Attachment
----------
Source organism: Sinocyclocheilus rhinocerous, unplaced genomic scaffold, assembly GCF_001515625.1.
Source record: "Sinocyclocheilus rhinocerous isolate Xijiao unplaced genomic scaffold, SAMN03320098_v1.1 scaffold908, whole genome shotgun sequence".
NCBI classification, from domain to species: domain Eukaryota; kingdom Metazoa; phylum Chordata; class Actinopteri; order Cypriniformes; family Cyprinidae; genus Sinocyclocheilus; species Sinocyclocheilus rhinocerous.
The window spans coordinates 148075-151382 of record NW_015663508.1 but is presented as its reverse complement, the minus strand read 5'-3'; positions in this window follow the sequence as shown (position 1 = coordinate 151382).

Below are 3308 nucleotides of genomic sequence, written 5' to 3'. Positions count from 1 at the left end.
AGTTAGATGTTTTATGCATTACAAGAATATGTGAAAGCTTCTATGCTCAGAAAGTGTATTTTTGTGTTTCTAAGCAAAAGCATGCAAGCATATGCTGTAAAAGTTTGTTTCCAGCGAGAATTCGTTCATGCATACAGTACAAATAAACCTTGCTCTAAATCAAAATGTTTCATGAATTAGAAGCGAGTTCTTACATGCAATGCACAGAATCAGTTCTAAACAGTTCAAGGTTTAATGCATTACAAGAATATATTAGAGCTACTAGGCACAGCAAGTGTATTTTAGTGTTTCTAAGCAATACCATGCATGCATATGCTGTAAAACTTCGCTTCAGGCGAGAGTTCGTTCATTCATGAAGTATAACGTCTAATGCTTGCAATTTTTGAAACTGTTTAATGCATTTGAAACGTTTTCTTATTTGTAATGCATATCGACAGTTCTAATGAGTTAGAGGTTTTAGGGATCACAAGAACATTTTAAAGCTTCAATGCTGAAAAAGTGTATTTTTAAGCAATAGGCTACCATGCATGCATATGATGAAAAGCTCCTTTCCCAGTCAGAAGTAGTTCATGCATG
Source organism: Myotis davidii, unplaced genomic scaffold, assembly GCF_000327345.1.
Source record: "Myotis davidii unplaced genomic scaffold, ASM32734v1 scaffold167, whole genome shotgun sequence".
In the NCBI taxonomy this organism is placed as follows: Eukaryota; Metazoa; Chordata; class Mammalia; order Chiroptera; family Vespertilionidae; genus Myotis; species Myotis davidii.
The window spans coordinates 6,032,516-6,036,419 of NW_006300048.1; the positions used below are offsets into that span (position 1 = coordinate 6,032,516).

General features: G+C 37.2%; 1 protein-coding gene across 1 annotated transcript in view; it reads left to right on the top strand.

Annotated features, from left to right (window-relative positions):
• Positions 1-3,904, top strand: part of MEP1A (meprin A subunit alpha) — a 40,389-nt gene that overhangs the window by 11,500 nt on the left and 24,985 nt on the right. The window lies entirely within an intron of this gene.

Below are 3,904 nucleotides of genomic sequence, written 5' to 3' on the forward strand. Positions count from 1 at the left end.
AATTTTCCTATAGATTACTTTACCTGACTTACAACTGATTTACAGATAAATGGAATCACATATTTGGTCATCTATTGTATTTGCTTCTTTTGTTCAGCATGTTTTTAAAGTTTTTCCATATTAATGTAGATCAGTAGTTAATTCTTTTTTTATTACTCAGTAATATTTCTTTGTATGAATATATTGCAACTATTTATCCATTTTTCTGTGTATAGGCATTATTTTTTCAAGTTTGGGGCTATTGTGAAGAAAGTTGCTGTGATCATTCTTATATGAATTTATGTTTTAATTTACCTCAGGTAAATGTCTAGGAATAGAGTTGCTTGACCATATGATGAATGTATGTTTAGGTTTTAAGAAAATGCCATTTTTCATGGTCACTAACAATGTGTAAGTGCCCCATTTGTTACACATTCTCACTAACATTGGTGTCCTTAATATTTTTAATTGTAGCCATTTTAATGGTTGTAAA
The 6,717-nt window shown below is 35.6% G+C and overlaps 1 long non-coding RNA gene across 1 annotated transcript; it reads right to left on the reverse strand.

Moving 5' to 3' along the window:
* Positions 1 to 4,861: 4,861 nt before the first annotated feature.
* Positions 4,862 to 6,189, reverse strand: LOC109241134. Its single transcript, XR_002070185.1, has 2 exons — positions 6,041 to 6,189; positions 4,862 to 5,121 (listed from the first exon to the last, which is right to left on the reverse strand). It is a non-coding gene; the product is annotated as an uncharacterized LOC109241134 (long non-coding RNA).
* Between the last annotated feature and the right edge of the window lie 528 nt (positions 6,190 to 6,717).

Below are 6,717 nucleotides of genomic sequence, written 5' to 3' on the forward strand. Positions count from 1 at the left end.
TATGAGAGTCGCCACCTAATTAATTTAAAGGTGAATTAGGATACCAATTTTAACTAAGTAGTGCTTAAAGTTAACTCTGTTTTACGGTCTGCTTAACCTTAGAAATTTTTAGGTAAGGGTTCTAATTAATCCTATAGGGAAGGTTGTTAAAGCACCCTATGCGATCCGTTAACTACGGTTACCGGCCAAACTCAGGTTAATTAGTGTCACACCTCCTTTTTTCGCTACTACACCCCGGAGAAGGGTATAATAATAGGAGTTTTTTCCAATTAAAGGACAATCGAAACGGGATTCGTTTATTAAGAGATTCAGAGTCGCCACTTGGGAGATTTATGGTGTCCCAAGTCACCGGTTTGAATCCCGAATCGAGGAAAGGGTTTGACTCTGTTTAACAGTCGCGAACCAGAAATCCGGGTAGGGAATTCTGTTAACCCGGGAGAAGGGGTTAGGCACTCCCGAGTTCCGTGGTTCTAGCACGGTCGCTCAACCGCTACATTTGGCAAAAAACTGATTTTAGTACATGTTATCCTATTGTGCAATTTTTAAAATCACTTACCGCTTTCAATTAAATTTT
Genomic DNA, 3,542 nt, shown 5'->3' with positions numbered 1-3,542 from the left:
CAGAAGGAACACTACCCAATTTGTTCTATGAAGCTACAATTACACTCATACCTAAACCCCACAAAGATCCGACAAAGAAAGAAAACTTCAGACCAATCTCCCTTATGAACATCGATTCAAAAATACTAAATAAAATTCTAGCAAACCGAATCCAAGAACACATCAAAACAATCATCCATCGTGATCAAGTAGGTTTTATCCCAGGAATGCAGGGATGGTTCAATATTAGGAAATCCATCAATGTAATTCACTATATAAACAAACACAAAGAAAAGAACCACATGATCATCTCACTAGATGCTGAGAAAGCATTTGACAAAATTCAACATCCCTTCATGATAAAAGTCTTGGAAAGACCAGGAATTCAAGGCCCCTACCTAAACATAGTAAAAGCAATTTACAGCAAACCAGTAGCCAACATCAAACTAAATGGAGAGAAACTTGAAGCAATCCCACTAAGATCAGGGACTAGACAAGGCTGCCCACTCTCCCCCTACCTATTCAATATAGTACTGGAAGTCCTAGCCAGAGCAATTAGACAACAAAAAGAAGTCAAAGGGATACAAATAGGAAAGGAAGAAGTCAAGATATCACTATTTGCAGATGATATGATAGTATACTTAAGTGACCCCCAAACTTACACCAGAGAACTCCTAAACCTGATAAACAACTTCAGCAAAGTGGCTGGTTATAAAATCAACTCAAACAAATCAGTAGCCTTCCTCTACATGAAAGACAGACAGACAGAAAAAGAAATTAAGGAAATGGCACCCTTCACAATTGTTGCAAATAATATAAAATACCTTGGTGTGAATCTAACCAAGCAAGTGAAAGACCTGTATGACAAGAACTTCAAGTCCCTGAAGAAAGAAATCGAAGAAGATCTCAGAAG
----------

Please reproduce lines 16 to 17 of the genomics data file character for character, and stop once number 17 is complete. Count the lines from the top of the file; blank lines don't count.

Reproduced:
The 6,717-nt window shown below is 35.6% G+C and overlaps 1 long non-coding RNA gene across 1 annotated transcript; it reads right to left on the reverse strand.

Moving 5' to 3' along the window: